Refusing to drop out, Republican Rep. Jim Jordan told GOP colleagues Thursday he will back a temporary U.S. House speaker as he works to shore up support to win the gavel himself.
Jordan delivered the message at a closed door meeting at the Capitol as the Republican majority considered an extraordinary plan to give the interim Speaker Pro-tempore Rep. Patrick McHenry more powers to reopen the House and conduct crucial business.
That’s according to Republicans familiar with the private meeting and granted anonymity to discuss it.
The House is tentatively set to convene Thursday afternoon, but it’s doubtful now that Jordan will immediately try again to win a vote to become speaker. The hard-fighting ally of Donald Trump has been unable to win, but he and his far-right allies won’t step aside for a more viable GOP nominee.
At the same time, there is a sinking realization that the House could remain endlessly stuck, out of service and without a leader for the foreseeable future as the Republican majority spirals deeper into dysfunction. The impasse has left some Republican lawmakers settling in for a protracted stretch.
“I think clearly Nov. 17 is a real date,” said Rep. Kevin Hern, R-Okla., who leads a large conservative caucus, referring to the next deadline for Congress to approve funding or risk a federal government shutdown.
Next steps were highly uncertain Thursday as angry, frustrated Republicans looked at other options.
What was clear was that Jordan’s path to become House speaker was almost certainly lost.
On Wednesday, Jordan failed in a crucial second ballot, opposed by 22 Republicans, two more than he lost in first-round voting the day before. Many view the Ohio congressman as too extreme for a central seat of U.S. power and resented the harassing hardball tactics from Jordan’s allies for their votes. One lawmaker said they had received death threats.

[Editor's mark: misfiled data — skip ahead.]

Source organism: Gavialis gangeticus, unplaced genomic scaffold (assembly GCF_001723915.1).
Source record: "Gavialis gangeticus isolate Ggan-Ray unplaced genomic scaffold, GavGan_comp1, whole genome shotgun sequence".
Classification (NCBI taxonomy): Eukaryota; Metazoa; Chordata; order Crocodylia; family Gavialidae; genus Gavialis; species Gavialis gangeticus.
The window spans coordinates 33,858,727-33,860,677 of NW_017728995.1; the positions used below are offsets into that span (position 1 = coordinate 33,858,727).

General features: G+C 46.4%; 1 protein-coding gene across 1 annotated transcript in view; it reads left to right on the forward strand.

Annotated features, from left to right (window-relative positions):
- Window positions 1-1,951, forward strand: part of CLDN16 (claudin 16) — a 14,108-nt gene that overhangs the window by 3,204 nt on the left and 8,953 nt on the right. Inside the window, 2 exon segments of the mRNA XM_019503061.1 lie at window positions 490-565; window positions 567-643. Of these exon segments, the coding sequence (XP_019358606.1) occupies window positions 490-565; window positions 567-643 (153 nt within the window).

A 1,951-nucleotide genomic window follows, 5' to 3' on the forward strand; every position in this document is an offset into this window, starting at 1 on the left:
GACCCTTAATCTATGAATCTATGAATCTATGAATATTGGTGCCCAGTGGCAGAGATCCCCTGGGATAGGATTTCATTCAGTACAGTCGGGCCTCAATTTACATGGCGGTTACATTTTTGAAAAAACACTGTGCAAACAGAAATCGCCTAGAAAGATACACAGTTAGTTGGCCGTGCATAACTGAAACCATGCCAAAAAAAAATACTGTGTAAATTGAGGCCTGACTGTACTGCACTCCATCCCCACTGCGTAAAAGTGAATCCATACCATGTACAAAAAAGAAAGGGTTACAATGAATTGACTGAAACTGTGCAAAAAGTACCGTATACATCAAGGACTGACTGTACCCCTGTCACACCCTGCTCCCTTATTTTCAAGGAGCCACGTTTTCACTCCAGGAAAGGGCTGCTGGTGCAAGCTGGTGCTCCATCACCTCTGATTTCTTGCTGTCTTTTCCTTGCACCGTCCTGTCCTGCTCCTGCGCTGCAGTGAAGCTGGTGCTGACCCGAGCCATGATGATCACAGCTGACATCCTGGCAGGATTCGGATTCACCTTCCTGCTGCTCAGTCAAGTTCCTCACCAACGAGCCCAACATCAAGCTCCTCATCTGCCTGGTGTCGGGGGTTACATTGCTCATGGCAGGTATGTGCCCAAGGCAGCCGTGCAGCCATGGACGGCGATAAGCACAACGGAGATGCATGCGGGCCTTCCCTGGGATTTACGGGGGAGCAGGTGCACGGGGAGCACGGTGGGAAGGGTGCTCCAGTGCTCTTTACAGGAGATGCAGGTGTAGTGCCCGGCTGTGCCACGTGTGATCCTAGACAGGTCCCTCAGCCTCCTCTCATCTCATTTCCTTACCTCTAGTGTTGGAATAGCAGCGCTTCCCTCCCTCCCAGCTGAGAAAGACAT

“We’ll keep talking to members, keep working on it,” Jordan, a founding member of the hard-right Freedom Caucus, said after the vote.
The House came to another abrupt standstill, 16 days now since the sudden ouster of Kevin McCarthy without a speaker — a position of power second in line to the presidency.
As Republicans upset and exhausted by the infighting retreated for private conversations, hundreds of demonstrators massed outside the Capitol over the Israel-Hamas war, a stark reminder of the concern over having the House adrift as political challenges intensify at home and abroad.
“The way out is that Jim Jordan has got to pull his name,” said Rep. Don Bacon, R-Neb., who voted twice against him. “He’s going to have to call it quits.”
After Wednesday’s vote, McCarthy and other party leaders appeared to tentatively rally around Jordan, giving the combative Judiciary Committee chairman the time he was demanding, though it was doubtful he could shore up enough votes.
With Republicans in majority control of the House, 221-212, Jordan must pick up most of his GOP foes to win. Wednesday’s tally, with 199 Republicans voting for Jordan and 212 for Democratic leader Hakeem Jeffries of New York, left no candidate with a clear majority.
The holdouts added to a surprisingly large and politically diverse group of 20 Republicans who had rejected Jordan’s nomination the day before.
Jordan’s refusal to concede only further embittered some of the Republicans, who were upset that the party’s first choice, Majority Leader Steve Scalise, was essentially forced to drop his own bid 24 hours after a failed vote last week in large part because Jordan’s backers refused to give their support.